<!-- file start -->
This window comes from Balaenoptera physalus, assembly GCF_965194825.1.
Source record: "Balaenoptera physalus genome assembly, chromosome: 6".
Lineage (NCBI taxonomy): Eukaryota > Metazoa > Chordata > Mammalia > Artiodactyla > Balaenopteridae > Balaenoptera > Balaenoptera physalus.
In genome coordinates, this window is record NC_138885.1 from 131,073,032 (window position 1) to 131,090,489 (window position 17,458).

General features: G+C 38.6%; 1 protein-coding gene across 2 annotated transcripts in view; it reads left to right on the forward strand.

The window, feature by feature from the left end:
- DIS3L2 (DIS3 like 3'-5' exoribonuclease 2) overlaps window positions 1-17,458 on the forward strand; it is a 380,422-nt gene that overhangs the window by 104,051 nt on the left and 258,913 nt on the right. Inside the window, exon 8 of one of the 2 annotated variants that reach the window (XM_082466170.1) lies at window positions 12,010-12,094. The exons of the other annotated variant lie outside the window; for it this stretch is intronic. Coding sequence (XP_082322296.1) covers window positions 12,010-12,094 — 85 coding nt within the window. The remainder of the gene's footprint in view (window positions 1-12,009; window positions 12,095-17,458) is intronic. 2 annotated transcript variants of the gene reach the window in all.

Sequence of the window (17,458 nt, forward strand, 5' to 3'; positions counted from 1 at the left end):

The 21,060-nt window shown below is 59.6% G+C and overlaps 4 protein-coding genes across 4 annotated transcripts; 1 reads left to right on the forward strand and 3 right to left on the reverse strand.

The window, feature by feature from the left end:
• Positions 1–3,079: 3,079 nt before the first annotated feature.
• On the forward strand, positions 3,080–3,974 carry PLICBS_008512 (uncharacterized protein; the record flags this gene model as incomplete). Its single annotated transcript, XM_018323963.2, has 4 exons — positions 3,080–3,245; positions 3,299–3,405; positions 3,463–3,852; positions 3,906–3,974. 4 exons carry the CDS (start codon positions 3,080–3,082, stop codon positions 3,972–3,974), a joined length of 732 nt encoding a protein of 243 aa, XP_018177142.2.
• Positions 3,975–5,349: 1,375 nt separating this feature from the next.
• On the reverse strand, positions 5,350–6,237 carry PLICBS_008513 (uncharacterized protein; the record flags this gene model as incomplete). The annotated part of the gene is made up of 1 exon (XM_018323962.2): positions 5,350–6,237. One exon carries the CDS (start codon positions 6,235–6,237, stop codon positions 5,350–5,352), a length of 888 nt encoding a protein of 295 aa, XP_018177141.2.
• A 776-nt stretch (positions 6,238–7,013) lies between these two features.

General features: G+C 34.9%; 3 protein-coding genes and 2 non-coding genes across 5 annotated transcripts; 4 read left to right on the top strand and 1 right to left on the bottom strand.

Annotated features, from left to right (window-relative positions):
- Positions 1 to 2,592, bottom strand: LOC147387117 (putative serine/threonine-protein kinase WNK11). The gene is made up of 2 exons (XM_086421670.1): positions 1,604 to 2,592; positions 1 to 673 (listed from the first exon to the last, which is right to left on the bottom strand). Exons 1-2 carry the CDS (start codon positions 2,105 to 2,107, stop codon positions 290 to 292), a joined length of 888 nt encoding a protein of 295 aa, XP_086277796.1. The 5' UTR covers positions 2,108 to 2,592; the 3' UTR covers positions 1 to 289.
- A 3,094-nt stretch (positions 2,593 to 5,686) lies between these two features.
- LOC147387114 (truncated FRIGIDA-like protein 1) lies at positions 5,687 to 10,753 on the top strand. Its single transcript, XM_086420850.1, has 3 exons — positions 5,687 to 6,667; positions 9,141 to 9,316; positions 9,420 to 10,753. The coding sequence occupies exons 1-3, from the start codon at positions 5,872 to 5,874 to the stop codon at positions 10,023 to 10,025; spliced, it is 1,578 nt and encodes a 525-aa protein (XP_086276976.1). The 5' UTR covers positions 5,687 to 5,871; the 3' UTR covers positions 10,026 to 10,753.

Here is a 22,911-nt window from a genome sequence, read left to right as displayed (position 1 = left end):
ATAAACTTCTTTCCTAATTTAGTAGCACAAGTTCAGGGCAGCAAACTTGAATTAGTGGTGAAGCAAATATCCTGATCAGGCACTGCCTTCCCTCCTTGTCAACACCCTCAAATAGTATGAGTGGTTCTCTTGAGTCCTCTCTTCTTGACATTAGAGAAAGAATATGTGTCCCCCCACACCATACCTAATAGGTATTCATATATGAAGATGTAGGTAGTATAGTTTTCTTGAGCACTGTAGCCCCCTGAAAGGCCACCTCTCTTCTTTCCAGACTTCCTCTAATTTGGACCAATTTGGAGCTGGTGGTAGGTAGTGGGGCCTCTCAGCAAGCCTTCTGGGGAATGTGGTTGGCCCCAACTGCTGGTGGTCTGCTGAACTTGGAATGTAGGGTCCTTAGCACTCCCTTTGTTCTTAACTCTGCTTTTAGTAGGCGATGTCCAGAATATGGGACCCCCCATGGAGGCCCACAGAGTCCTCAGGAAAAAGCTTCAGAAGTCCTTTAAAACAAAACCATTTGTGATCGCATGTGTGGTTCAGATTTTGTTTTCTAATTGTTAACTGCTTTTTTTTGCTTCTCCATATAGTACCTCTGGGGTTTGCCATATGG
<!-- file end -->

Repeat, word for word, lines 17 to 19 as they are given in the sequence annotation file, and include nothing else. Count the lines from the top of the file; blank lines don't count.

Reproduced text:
Annotated features, from left to right (window-relative positions):
- Positions 1 to 2,592, bottom strand: LOC147387117 (putative serine/threonine-protein kinase WNK11). The gene is made up of 2 exons (XM_086421670.1): positions 1,604 to 2,592; positions 1 to 673 (listed from the first exon to the last, which is right to left on the bottom strand). Exons 1-2 carry the CDS (start codon positions 2,105 to 2,107, stop codon positions 290 to 292), a joined length of 888 nt encoding a protein of 295 aa, XP_086277796.1. The 5' UTR covers positions 2,108 to 2,592; the 3' UTR covers positions 1 to 289.
- A 3,094-nt stretch (positions 2,593 to 5,686) lies between these two features.